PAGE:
Read Full debate Business and Planning Act 2020 - Government Bill Page Read Hansard Text
Earl of Clancarty Portrait The Earl of Clancarty (CB) [V]
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My Lords, I support pavement licences not only for the purposes of the Bill but because, as I said at Second Reading, they have the potential to help knit together communities. But there must—“must” is the operative word—be access for all pavement users. Otherwise, our pavements are not a shared space in the wider sense of the term.

Anyone who knows Berlin and smaller towns in various countries on the continent will see how well this can work. As a pedestrian in Berlin, I do not recall ever having to walk around tables and chairs, which is an important point. The scheme is not working if you cannot walk down the centre of the payment, and where the pavement is wide enough, there is no reason why café furniture cannot be split into two sections so that it can be right up against the road or fence between for safety.

I am sure that there is a whole art to this, but things such as large wooden tubs with flowers and large umbrellas marking the corners of the café territory can give the area a structure that is both open and rigid, so that pedestrians know precisely where they can walk on a predictable, routine basis. That is extremely important, particularly in the context of the amendment in the name of my noble friend Lord Low. You should be able to walk down a pavement and know precisely where you will be walking on different days.

Lord McConnell of Glenscorrodale Portrait Lord McConnell of Glenscorrodale (Lab)
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My Lords, I had the pleasure yesterday afternoon of my first meal out since before the lockdown, at the fabulous Drift Inn in Lamlash, on the Isle of Arran. The young proprietors and members of staff there had been looking forward to their first full spring and summer, with tourists and locals enjoying their hospitality. Of course, the business has had to stand still for several months. For them and so many others, small businesses in particular, I welcomed the Bill last week and I welcome it again today. I hope that, beyond England and elsewhere in the United Kingdom, there will be a bit more enthusiasm for supporting these businesses to get safely back on the rails over the coming weeks and months.

Turning to the amendments, I counsel the Government not to go against the grain when pushing through the Bill and the important powers it will enable. The Government themselves have spoken about building back better after the lockdown and Covid-19. There have been many negatives and terrible impacts of Covid-19 and the lockdown over recent months, but for those of us lucky enough to have had the opportunity to leave our homes, at times it has also been a pleasure to reclaim our streets and parks for walks or runs and relaxation. Many people have commented on that.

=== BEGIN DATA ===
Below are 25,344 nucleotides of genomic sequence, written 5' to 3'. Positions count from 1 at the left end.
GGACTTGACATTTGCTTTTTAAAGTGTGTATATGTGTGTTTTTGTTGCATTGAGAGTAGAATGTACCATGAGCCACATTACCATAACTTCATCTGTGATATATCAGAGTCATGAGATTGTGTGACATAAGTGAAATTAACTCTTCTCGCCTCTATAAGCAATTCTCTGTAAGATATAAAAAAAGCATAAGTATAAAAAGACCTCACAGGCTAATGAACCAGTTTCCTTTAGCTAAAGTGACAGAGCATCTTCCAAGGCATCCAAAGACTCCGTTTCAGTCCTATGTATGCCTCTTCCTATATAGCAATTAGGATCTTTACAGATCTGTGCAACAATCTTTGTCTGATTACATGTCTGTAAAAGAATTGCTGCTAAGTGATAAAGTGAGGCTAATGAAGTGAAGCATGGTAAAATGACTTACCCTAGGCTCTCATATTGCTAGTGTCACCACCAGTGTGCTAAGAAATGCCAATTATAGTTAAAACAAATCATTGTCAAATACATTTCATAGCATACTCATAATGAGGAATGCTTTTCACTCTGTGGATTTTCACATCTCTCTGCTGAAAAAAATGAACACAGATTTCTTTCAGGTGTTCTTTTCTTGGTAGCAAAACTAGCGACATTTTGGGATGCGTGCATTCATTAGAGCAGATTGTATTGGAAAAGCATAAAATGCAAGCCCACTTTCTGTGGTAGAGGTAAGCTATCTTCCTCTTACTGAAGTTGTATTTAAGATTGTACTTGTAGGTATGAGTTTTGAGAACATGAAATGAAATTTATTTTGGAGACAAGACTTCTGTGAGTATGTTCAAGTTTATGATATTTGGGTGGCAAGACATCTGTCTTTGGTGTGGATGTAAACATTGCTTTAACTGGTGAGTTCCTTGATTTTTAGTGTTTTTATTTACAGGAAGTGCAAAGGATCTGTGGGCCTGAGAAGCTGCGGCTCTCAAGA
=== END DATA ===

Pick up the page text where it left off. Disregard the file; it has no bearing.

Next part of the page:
On the issue of off-sales, which I mentioned last week and which will come up later in Committee, I think it would be wrong for those to become too readily available in a society where they are already far too readily available. That is a major mistake. Also, we cannot talk about “building back better” if we leave people out of the equation. Without the amendment so ably introduced by the noble Lord, Lord Holmes of Richmond, whose introduction to this group was excellent, and without the consultation that was so well described by my noble friend Lord Harris, we will be, yes, rightly encouraging businesses to become entrepreneurial in this new environment and encouraging customers to go out and enjoy the hospitality of those businesses, but if we do that to the exclusion of sections of our society, whether they are there as customers or are just passing by, that will be a terrible error. We should leave no one behind as we emerge from this lockdown period.

I urge the Government not to go ahead with the Bill in its current form just because it has been through the House of Commons and because it was drafted by Ministers and officials before these debates but to listen to the debates and make the changes. They will get a much stronger welcome in the country for the Bill when enacted, and it will be more successful as a result, if it involves everybody and does not leave anybody behind.